By Tina Jordan
Updated April 15, 2016 at 01:06 PM EDT
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Eligible: A modern retelling of Pride and Prejudice

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It may have been published 203 years ago, but the first line of Pride and Prejudice still crackles: “It is a truth universally acknowledged, that a single man in possession of a good fortune, must be in want of a wife.” Curtis Sittenfeld’s sparkling, fresh contemporary retelling of the Jane Austen classic does not open with quite the same punch—“Well before his arrival in Cincinnati, everyone knew that Chip Bingley was looking for a wife”—but in almost every other way, the fizzy tale of the five Bennet sisters and their marriage-minded mother works beautifully in 21st-century Ohio. The characters have kept all their original motivations, and Sittenfeld hews closely to Austen’s smart, satirical plot, substituting CrossFit, shopping, and reality TV for dances and teas. If there’s one thing that’s lost in this cross-century translation, it’s the utter romance of Pride and Prejudice (a run-down Midwestern Tudor is a far cry from Pemberley). But that’s a small quibble, one that won’t stop you from guzzling this down in one or two sittings. A–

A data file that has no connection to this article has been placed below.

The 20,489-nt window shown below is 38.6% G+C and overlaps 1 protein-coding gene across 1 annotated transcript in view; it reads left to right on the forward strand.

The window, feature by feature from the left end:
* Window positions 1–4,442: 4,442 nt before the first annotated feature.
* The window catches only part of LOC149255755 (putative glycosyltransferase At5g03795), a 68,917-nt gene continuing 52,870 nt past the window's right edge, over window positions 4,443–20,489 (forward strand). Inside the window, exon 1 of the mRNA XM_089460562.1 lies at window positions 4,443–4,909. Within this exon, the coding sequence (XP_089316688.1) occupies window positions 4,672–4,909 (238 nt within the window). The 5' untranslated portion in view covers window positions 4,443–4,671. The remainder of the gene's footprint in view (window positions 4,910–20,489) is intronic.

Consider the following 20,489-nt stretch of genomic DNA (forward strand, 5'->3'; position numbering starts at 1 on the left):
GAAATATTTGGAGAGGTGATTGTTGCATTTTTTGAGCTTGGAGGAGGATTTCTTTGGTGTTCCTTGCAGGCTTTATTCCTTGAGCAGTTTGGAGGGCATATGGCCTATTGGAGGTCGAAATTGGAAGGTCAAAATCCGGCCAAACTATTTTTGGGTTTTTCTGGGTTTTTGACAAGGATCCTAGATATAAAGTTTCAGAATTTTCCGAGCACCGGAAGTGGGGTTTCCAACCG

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Eligible: A modern retelling of Pride and Prejudice

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